Guest post by Kristina Adams

Storytelling is one of those skills that most people have but that most people underestimate. Because of this, they don’t use it to their full advantage.  

Telling stories is how we connect with people. It’s how we form friends – and enemies. It’s also how we acquire customers.  

Have you ever bought a product or service over another, similar – maybe even cheaper – product or service and not been sure why? There’s a high chance it’s because of the strength of their storytelling. 

Storytelling taps into our emotions faster than any other form of written or verbal communication. It paints an image in our minds; sometimes one that we can’t let go of. This could be a good thing – leading to a purchase – or a bad thing – putting us off a company forever.  

Everything from the reviews we consult to the product copy we read has elements of storytelling in, whether the writer knows they’re doing this or not.  

But how can you use this to your benefit? 

Know your USP 

When I sent out a press release to promote my last fiction book, the angle wasn’t that I’d written a book, it was that I’d become a bestselling author while dealing with chronic illnesses. This is my USP, especially when my nonfiction content focuses on productivity. Who better to write about productivity than someone who seldom has the energy to get out of bed? 

Your USP may not be about your product.  

It might be about you or the reason why you set up your company.  

Think not just about what you do: think around it. What makes you more qualified than your competitors? Why should people trust you first and foremost? 

Know it’s not all about you  

Yes, you’re telling a story, but that doesn’t mean it’s all about you. How does your story relate back to the reader? You’re not writing a novel here, after all.  

Your story should focus on your experiences and how they relate to your reader, such as how it inspired you to build your business and what your business can do for them.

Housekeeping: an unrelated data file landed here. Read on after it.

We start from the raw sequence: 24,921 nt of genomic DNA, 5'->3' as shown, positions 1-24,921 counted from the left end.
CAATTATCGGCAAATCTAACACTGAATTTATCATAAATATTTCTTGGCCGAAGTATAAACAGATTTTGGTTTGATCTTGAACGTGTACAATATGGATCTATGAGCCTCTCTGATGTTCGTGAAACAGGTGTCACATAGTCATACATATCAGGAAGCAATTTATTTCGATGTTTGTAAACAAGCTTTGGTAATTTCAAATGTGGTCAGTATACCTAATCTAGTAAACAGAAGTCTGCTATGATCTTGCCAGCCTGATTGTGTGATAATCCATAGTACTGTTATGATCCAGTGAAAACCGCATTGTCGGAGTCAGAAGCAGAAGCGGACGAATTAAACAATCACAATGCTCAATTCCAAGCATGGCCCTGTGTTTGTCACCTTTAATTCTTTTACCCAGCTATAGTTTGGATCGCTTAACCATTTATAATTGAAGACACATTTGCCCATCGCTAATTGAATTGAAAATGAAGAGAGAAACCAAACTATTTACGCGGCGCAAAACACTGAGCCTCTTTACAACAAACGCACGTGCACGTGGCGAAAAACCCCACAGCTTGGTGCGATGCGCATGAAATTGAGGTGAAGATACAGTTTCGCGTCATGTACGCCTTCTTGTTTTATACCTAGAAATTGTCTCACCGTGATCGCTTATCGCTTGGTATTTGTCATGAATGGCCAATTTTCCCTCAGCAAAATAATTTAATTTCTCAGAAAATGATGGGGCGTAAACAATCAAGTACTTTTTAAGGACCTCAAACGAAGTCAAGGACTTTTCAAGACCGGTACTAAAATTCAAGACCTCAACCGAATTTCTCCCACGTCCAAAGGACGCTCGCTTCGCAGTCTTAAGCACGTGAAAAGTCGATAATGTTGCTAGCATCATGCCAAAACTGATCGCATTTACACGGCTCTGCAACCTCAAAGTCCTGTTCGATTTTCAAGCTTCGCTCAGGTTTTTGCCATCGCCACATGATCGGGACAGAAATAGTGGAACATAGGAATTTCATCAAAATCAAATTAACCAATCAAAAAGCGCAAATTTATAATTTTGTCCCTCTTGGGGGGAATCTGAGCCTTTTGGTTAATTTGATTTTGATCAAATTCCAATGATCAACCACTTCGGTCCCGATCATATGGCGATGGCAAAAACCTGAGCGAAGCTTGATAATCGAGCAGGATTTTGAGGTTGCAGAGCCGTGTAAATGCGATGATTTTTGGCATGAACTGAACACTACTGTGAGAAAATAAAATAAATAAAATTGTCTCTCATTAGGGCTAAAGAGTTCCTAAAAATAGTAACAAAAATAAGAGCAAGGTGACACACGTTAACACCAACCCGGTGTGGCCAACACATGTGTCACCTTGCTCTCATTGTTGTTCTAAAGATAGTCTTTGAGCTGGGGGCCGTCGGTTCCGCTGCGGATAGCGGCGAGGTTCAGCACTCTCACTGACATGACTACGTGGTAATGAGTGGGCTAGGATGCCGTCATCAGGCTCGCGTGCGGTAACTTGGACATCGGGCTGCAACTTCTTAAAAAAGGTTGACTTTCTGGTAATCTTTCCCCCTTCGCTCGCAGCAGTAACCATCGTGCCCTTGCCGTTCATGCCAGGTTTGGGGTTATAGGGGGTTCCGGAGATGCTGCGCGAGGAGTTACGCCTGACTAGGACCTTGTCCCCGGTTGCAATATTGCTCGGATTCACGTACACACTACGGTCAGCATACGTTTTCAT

Think both short-term and long-term here. What quick wins can you offer them? What will their life look like in a month’s time with you in their life? Six months? A year? 

Know your target audience 

Different audiences will respond to your story in different ways. Its effectiveness – and how you tell it – will be reflected in your audience.  

Different people relate to different stories. What appeals to a single parent will be very different to what appeals to a childless octogenarian, for example.  

This is why it’s important to always target one person. The more people you try to target, the more you water down what you try to say and end up saying nothing that’s of any use to anyone.  

Not to mention the more people you try to write for, the harder it is to write. 

Choose your style wisely 

Think about standup comedy. What one person finds funny isn’t the same as what another person finds funny. This applies to both the content of the joke and the way it’s told. There’s a reason British comedians find it hard to succeed in the US. Our style of comedy is vastly different to theirs and doesn’t always appeal – or make sense – to them. 

Standup wouldn’t be as funny if it were delivered in a monotone and the punchlines came at the wrong time. Half the fun of comedy is the over enthusiastic delivery and the perfect timing of the comedian. Execution matters. 

How you deliver your story is just as important as the story itself. The delivery style you choose will be dictated by whom your target audience is, so ensure that you know who they are before you decide on your style. 

Know your expectations 

Why are you telling this story? What do you want to achieve?  

Audiences will see right through you if you tell a story for the sake of telling a story.  

Remember: don’t be overindulgent. If your aim is to get more sales through storytelling and copywriting isn’t your forte, hire a copywriter who can help.  

If that’s out of your budget, record yourself discussing your story with a friend. I emphasise a friend and not a coworker for a reason: it will get your voice and tone out more naturally. The more naturally you sound when discussing your product, the more likely your audience will be to connect with what you’re saying. 

You can then transcribe what you’ve said and turn it into something that works on paper or screen. 

Know you have to experiment  

Not every story will get you more customers. Some experiments just don’t work. But if you keep experimenting, you’ll find one that fits. Business is a long term game, and your storytelling skills are no different. 

About the writer 

Kristina Adams is an author, blogger, and reformed caffeine addict. She’s written five novels poking fun at celebrity culture, two nonfiction books, and too many blog posts to count. She shares advice for writers over on her blog, The Writer’s Cookbook. Her latest book, Writing Myths: Myths and Misconceptions Holding You Back in Your Writing Career is out now!